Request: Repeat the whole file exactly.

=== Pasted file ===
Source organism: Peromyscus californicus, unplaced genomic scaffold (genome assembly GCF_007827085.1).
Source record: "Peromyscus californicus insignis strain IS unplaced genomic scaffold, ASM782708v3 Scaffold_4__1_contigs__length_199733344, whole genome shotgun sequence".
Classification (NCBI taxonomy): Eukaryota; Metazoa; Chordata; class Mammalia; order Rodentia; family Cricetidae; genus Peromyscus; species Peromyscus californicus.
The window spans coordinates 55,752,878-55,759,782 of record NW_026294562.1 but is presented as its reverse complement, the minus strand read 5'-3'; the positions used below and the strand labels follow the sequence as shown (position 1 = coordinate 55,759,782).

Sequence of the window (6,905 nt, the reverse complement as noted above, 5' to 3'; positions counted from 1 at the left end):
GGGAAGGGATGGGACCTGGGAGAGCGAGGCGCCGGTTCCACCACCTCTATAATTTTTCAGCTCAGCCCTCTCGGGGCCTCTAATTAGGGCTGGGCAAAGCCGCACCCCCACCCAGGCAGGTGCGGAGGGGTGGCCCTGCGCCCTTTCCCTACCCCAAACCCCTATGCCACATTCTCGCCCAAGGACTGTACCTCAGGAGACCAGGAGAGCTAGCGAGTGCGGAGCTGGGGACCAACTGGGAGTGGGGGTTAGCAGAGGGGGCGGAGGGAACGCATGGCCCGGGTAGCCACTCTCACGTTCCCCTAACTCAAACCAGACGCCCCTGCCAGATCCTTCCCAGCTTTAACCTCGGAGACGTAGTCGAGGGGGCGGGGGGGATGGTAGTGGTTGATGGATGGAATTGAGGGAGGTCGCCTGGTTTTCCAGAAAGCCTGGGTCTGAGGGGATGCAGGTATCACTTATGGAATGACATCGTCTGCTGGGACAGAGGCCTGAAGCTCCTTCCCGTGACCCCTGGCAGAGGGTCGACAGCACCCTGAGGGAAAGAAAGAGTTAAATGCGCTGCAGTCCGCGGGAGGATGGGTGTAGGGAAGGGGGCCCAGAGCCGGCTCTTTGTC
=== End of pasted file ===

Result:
Source organism: Peromyscus californicus, unplaced genomic scaffold (genome assembly GCF_007827085.1).
Source record: "Peromyscus californicus insignis strain IS unplaced genomic scaffold, ASM782708v3 Scaffold_4__1_contigs__length_199733344, whole genome shotgun sequence".
Classification (NCBI taxonomy): Eukaryota; Metazoa; Chordata; class Mammalia; order Rodentia; family Cricetidae; genus Peromyscus; species Peromyscus californicus.
The window spans coordinates 55,752,878-55,759,782 of record NW_026294562.1 but is presented as its reverse complement, the minus strand read 5'-3'; the positions used below and the strand labels follow the sequence as shown (position 1 = coordinate 55,759,782).

Sequence of the window (6,905 nt, the reverse complement as noted above, 5' to 3'; positions counted from 1 at the left end):
GGGAAGGGATGGGACCTGGGAGAGCGAGGCGCCGGTTCCACCACCTCTATAATTTTTCAGCTCAGCCCTCTCGGGGCCTCTAATTAGGGCTGGGCAAAGCCGCACCCCCACCCAGGCAGGTGCGGAGGGGTGGCCCTGCGCCCTTTCCCTACCCCAAACCCCTATGCCACATTCTCGCCCAAGGACTGTACCTCAGGAGACCAGGAGAGCTAGCGAGTGCGGAGCTGGGGACCAACTGGGAGTGGGGGTTAGCAGAGGGGGCGGAGGGAACGCATGGCCCGGGTAGCCACTCTCACGTTCCCCTAACTCAAACCAGACGCCCCTGCCAGATCCTTCCCAGCTTTAACCTCGGAGACGTAGTCGAGGGGGCGGGGGGGATGGTAGTGGTTGATGGATGGAATTGAGGGAGGTCGCCTGGTTTTCCAGAAAGCCTGGGTCTGAGGGGATGCAGGTATCACTTATGGAATGACATCGTCTGCTGGGACAGAGGCCTGAAGCTCCTTCCCGTGACCCCTGGCAGAGGGTCGACAGCACCCTGAGGGAAAGAAAGAGTTAAATGCGCTGCAGTCCGCGGGAGGATGGGTGTAGGGAAGGGGGCCCAGAGCCGGCTCTTTGTC